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This blog is maintained by the Ruth Institute. It provides a place for our Circle of Experts to express themselves. This is where the scholars, experts, students and followers of the Ruth Institute engage in constructive dialogue about the issues surrounding the Sexual Revolution. We discuss public policy, social practices, legal doctrines and much more.
Posted on: Tuesday, January 26, 2010The last "witness" for the plaintiffs in the Prop 8 trial was a video of a simulcast done at Pastor Jim Garlow's Skyline Church. As you read this AP story, you will see that the point of showing the tape was to try to discredit Pastor Garlow. What the story doesn't tell you is that the plaintiffs' attorneys had hoped to get Pastor Garlow himself on the stand. They subpoenaed (sp?) him. He told me this, when I saw him at the Ecumenical Prayer Service for Life on Friday evening in Oakland, on the eve of the big Walk for Life in SF. Pastor Garlow told me that he wanted to testify: he has nothing to hide. But his attorneys told him, absolutely not. They did the research and verified this point: never in the history of the United States has a pastor been put on the witness stand and questioned about the content of his preaching. The attorneys were adamant: don't agree to go on the stand. They thought it would be a terrible precedent. Something about the First Amendment. Free Exercise of Religion, Freedom of speech and all that. So the plaintiffs' attorneys entered a video of Garlow's church into evidence instead.
Posted on: Tuesday, January 26, 2010I just found out that I have been published over at The American Thinker. I'm very excited, as they have very intelligent readers over there. Here is the beginning of the article.
Normally, economists and libertarians take pride in tracking the changes in incentives as far through society as possible. Yet on the subject of same-sex marriage, these economists seemed uncharacteristically incurious. They seem to think same sex-marriage will affect only the handful of people who 1) currently identify themselves as gay or lesbian, 2) are partnered, and 3) want to get married. My economist friends do not seem to see that redefining marriage will create changes in the social incentive structure for everyone. If I'm right, the behavior of many millions of people could be in play. Permitting people to form same-sex unions will not be the last change to the legal landscape. The entire culture, including the coercive apparatus of the state, will be pressed into service to promote same-sex relationships as wholly unexceptional.Read the whole thing here.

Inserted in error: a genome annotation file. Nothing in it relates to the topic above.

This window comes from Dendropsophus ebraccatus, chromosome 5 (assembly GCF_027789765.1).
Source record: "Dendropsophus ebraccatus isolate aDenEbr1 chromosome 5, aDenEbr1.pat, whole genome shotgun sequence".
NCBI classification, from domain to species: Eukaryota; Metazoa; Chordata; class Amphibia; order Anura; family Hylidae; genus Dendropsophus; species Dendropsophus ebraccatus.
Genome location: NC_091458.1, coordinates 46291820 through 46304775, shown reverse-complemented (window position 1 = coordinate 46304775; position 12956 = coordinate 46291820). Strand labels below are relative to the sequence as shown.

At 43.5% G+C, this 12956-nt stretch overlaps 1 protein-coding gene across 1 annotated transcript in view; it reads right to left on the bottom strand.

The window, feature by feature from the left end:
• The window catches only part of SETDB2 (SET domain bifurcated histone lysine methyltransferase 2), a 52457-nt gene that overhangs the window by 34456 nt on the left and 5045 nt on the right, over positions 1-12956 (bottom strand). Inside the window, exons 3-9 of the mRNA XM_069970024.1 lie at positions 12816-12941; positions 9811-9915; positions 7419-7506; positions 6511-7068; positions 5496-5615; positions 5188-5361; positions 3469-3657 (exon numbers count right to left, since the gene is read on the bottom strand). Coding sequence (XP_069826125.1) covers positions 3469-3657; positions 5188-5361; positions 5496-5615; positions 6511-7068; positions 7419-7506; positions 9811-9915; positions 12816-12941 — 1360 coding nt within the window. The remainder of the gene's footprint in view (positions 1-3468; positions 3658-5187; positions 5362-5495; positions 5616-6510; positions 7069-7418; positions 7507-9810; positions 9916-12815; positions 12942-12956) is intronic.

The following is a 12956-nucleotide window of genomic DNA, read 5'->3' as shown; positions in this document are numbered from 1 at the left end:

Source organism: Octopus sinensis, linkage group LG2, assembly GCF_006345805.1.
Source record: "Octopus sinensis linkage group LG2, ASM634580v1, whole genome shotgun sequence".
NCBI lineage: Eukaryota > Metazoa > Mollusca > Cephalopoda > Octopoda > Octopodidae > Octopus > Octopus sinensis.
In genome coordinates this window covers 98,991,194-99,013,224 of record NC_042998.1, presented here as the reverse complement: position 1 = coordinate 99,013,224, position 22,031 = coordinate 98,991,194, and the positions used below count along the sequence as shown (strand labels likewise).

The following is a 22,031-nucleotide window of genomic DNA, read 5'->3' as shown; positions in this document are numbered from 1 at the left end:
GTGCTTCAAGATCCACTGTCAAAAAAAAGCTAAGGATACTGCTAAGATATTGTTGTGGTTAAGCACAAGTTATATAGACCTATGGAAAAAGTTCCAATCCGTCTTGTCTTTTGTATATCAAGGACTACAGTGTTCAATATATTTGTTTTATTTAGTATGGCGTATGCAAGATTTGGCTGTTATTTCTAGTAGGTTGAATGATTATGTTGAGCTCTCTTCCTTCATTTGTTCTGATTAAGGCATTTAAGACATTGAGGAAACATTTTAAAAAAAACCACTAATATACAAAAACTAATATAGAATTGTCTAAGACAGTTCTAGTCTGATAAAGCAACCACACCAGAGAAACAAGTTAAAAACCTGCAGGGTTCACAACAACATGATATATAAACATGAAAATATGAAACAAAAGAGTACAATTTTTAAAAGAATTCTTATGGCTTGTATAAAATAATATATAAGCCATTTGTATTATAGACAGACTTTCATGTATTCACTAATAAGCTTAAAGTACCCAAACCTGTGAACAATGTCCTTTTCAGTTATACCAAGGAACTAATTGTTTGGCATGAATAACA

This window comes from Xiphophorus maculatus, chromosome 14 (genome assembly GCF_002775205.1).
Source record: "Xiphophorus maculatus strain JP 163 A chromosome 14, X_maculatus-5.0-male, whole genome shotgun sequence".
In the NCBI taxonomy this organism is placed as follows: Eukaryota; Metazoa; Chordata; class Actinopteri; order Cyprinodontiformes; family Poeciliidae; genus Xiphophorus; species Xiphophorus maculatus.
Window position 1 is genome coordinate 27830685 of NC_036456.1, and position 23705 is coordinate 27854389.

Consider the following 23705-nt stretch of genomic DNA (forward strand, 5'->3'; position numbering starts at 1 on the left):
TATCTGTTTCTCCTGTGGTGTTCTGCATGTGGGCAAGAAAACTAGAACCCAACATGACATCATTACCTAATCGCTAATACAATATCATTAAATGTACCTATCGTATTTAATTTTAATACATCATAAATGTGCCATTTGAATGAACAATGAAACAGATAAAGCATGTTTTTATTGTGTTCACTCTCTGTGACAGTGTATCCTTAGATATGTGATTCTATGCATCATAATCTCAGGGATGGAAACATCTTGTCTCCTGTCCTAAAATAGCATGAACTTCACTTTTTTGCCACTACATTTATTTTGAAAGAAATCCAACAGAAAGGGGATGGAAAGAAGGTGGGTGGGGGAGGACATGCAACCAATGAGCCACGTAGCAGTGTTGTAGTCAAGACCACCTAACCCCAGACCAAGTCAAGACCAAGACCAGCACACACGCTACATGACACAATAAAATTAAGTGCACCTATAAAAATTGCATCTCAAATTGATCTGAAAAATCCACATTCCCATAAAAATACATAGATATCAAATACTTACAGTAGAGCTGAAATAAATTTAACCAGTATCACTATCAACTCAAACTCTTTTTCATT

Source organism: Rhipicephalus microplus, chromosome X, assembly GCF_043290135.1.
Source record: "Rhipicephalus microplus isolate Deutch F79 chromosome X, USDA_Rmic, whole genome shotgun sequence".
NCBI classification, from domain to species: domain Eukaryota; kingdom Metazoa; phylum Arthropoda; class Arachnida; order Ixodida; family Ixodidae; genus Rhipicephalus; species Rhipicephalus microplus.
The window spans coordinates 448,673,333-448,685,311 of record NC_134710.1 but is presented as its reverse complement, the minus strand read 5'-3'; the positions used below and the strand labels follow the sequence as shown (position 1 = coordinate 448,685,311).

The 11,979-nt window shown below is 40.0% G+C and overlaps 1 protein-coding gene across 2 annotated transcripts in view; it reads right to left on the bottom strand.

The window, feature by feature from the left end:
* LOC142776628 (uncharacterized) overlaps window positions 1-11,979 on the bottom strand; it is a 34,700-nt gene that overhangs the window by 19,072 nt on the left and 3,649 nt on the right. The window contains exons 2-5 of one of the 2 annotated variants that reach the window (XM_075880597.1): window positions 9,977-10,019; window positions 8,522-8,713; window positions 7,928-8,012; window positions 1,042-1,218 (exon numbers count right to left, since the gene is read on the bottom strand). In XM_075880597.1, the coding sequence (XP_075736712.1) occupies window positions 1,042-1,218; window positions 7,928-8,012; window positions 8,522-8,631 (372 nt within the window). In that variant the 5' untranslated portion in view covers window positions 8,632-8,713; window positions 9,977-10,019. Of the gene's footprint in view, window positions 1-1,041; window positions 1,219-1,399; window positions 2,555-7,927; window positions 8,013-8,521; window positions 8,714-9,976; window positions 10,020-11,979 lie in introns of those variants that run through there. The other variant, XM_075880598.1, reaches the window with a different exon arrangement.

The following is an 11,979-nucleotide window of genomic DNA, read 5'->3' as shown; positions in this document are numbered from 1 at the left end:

Posted on: Tuesday, January 26, 2010Her column today is really good. Do we Care about Boys? she wonders.
every sign that boys or men are hurting gets determinedly turned around into a happy news story of female success. The disconnect between the happy headlines and the reality underneath will only be solved by women. The irony of men is that they cannot defend themselves or organize around their own systemic, gendered problems. Putting their own gender in the position of "the weaker sex" unmans them -- and also makes them deeply unattractive to women. It's not going to happen. the only way we are going to identify the new problem that has no name, own it, and do something about it, is if women with power make it a cause of our own. We have sons as well as daughters, nephews as well as nieces. We want husbands and fathers for ourselves or for our children who are confident, successful males and good family men willing and able to work hard to support those families. The problem is not that women are doing well, it's that boys are doing badly. The two genders cannot be pitted against one another without all of us losing.... women are not necessarily happy about male failure. Betsy Stevenson and Justin Wolfers' 2007 study, "The Paradox of Declining Female Happiness," notes that "By many objective measures the lives of women in the United States have improved over the past 35 years, yet we show that measures of subjective well-being indicate that women's happiness has declined both absolutely and relative to men."When men fail, fewer women get married. Since 1970, the proportion of 30- to 44-year-olds who are married dropped from 84 percent to 60 percent. What's next? Ask black women. In 1970, black wives were already more educated than their husbands, and just 62 percent of black people aged 30 to 44 then were married. By 2007 that figure had plunged to 33 percent. Fewer than one out of three black Americans in prime marrying/childbearing years is now married. This is one core reason why out-of-wedlock birthrates are so high.Cooperation, not competition, between men and women. Respect for men and their contributions. Understanding and correcting the root causes of out-of-wedlock childbearing. These are the issues that got Maggie and I both into the marriage movement in the first place. And these are among the core values of the Ruth Institute. Read her whole article here. And read about the Ruth Institute here.